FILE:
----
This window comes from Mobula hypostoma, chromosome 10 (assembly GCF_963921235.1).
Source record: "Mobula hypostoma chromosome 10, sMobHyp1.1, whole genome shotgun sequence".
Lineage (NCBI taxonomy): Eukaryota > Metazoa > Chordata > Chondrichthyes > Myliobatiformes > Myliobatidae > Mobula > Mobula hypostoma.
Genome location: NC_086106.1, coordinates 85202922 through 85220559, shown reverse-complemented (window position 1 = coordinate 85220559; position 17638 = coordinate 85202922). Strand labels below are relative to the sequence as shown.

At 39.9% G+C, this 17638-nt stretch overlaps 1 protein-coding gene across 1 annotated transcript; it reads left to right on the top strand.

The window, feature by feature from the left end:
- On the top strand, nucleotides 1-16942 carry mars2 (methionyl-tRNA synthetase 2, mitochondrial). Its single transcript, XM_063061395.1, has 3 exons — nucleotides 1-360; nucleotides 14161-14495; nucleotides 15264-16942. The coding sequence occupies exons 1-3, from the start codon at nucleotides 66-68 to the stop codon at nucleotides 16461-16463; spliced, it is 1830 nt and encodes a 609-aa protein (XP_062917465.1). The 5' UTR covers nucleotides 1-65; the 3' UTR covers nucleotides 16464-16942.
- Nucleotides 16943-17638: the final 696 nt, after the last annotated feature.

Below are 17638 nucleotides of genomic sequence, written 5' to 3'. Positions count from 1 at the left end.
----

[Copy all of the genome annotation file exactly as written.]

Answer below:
This window comes from Mobula hypostoma, chromosome 10 (assembly GCF_963921235.1).
Source record: "Mobula hypostoma chromosome 10, sMobHyp1.1, whole genome shotgun sequence".
Lineage (NCBI taxonomy): Eukaryota > Metazoa > Chordata > Chondrichthyes > Myliobatiformes > Myliobatidae > Mobula > Mobula hypostoma.
Genome location: NC_086106.1, coordinates 85202922 through 85220559, shown reverse-complemented (window position 1 = coordinate 85220559; position 17638 = coordinate 85202922). Strand labels below are relative to the sequence as shown.

At 39.9% G+C, this 17638-nt stretch overlaps 1 protein-coding gene across 1 annotated transcript; it reads left to right on the top strand.

The window, feature by feature from the left end:
- On the top strand, nucleotides 1-16942 carry mars2 (methionyl-tRNA synthetase 2, mitochondrial). Its single transcript, XM_063061395.1, has 3 exons — nucleotides 1-360; nucleotides 14161-14495; nucleotides 15264-16942. The coding sequence occupies exons 1-3, from the start codon at nucleotides 66-68 to the stop codon at nucleotides 16461-16463; spliced, it is 1830 nt and encodes a 609-aa protein (XP_062917465.1). The 5' UTR covers nucleotides 1-65; the 3' UTR covers nucleotides 16464-16942.
- Nucleotides 16943-17638: the final 696 nt, after the last annotated feature.

Below are 17638 nucleotides of genomic sequence, written 5' to 3'. Positions count from 1 at the left end.